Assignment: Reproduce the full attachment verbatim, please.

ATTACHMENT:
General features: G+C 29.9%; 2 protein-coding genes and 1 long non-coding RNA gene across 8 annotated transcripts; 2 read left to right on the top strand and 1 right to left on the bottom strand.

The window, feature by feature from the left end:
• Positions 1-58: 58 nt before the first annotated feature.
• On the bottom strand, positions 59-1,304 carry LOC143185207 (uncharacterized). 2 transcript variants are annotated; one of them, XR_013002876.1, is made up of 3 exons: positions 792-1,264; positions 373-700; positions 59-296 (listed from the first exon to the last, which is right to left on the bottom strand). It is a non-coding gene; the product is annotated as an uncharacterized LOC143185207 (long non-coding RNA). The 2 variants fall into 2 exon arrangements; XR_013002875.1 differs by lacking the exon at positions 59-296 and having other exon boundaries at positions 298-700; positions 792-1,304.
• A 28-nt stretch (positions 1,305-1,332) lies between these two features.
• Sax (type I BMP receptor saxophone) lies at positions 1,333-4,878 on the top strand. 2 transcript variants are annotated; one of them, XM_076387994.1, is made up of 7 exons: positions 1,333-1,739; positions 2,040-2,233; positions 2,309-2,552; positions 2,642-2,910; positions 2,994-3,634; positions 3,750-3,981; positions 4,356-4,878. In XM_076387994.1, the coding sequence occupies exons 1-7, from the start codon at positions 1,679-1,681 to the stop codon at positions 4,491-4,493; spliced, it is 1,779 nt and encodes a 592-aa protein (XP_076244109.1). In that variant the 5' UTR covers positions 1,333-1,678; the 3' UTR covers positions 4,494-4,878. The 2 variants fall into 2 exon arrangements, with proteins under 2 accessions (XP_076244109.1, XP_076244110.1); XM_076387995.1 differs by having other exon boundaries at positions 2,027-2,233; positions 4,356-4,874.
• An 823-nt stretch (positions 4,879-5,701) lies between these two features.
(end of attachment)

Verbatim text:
General features: G+C 29.9%; 2 protein-coding genes and 1 long non-coding RNA gene across 8 annotated transcripts; 2 read left to right on the top strand and 1 right to left on the bottom strand.

The window, feature by feature from the left end:
• Positions 1-58: 58 nt before the first annotated feature.
• On the bottom strand, positions 59-1,304 carry LOC143185207 (uncharacterized). 2 transcript variants are annotated; one of them, XR_013002876.1, is made up of 3 exons: positions 792-1,264; positions 373-700; positions 59-296 (listed from the first exon to the last, which is right to left on the bottom strand). It is a non-coding gene; the product is annotated as an uncharacterized LOC143185207 (long non-coding RNA). The 2 variants fall into 2 exon arrangements; XR_013002875.1 differs by lacking the exon at positions 59-296 and having other exon boundaries at positions 298-700; positions 792-1,304.
• A 28-nt stretch (positions 1,305-1,332) lies between these two features.
• Sax (type I BMP receptor saxophone) lies at positions 1,333-4,878 on the top strand. 2 transcript variants are annotated; one of them, XM_076387994.1, is made up of 7 exons: positions 1,333-1,739; positions 2,040-2,233; positions 2,309-2,552; positions 2,642-2,910; positions 2,994-3,634; positions 3,750-3,981; positions 4,356-4,878. In XM_076387994.1, the coding sequence occupies exons 1-7, from the start codon at positions 1,679-1,681 to the stop codon at positions 4,491-4,493; spliced, it is 1,779 nt and encodes a 592-aa protein (XP_076244109.1). In that variant the 5' UTR covers positions 1,333-1,678; the 3' UTR covers positions 4,494-4,878. The 2 variants fall into 2 exon arrangements, with proteins under 2 accessions (XP_076244109.1, XP_076244110.1); XM_076387995.1 differs by having other exon boundaries at positions 2,027-2,233; positions 4,356-4,874.
• An 823-nt stretch (positions 4,879-5,701) lies between these two features.